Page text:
This post includes a brief plot summary and an explanation about the ending of the film Whiplash (2014). Was Fletcher right? Beware of spoilers.
Directed by Damien Chazelle, the 2014 drama stars Miles Teller as Andrew Neiman and J. K. Simmons as Terence Fletcher.
Whiplash (2014) – Plot Summary
Andrew Neiman is a drum player and he’s currently studying at the renowned Shaffer Conservatory in New York City.
During one of his practice sessions, Neiman meets Terence Fletcher, one of the school’s top teachers. After hearing Neiman play, Fletcher invites him to attend one of his classes. This gives Neiman an enormous confidence boost. Shortly after, the young man invites his crush (Nicole) on a date and she accepts.
Neiman arrives to Fletcher’s class three hours earlier because the teacher gave him the wrong hour. When Fletcher arrives, he introduces Neiman as the alternate for the core drummer Carl Tanner. However, very soon Neiman realizes that Fletcher is very abusive to his students. During break time, Fletcher gives Neiman a little pep talk. Then, the teacher proceeds to humiliate the young man in front of the whole class.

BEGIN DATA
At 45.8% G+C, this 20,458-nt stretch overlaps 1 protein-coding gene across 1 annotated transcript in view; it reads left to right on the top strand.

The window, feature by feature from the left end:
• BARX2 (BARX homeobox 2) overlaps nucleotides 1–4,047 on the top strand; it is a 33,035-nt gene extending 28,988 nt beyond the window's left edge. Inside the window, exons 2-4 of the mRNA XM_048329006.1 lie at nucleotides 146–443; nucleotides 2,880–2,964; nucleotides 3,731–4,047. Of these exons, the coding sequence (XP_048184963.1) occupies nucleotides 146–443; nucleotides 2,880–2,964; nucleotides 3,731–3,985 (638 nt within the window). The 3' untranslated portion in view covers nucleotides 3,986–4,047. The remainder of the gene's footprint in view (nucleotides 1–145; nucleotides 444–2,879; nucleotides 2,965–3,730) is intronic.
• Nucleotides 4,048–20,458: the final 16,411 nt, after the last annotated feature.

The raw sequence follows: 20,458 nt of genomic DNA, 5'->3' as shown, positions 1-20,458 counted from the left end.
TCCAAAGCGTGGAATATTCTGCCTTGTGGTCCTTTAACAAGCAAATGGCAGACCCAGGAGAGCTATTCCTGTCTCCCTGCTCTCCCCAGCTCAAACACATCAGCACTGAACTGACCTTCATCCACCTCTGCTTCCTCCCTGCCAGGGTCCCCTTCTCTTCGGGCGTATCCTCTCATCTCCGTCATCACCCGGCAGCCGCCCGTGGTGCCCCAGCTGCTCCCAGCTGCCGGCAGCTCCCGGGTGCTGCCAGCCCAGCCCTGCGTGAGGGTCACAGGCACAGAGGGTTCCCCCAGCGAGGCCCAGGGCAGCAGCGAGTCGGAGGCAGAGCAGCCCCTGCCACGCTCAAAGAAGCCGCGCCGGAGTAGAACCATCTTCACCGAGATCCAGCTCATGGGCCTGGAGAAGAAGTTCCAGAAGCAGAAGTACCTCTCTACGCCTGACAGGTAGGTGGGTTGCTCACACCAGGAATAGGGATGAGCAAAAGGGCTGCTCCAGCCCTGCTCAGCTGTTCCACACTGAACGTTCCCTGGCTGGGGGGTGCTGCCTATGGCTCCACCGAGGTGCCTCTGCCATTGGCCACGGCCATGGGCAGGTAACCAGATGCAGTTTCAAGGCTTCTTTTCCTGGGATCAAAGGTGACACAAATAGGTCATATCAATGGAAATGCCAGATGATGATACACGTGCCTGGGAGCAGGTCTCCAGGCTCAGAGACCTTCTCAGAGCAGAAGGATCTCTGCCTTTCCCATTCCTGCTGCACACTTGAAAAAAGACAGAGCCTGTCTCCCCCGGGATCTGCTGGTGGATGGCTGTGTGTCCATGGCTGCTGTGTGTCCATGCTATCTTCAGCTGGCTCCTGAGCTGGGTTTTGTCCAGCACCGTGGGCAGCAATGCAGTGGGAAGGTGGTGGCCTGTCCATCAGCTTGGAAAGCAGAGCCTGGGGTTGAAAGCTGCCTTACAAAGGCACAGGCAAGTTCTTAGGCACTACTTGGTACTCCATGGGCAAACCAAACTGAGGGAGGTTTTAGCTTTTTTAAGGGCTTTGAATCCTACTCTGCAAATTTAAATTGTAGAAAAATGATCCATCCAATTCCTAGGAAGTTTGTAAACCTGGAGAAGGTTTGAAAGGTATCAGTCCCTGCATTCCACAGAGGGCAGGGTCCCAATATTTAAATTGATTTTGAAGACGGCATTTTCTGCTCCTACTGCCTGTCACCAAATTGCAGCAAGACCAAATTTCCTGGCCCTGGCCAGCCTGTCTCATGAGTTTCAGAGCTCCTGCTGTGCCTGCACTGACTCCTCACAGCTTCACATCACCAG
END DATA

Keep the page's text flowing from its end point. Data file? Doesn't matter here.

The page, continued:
During a jazz competition, Tanner leaves his music sheet with Neiman, but he loses it. Since Tanner couldn’t play “Whiplash” from memory, Neiman steps in and replaces Tanner. After the performance, Fletcher tells Neiman that he’s now the core drummer of his band. During their next meeting, Fletcher changes his mind again and decides to bring another potential core drummer to the band — Ryan Connolly. The two young men compete for role and Connolly wins. Enraged with Fletcher’s choice, Neiman practices harder than before and breaks up with Nicole to solely focus on drum playing.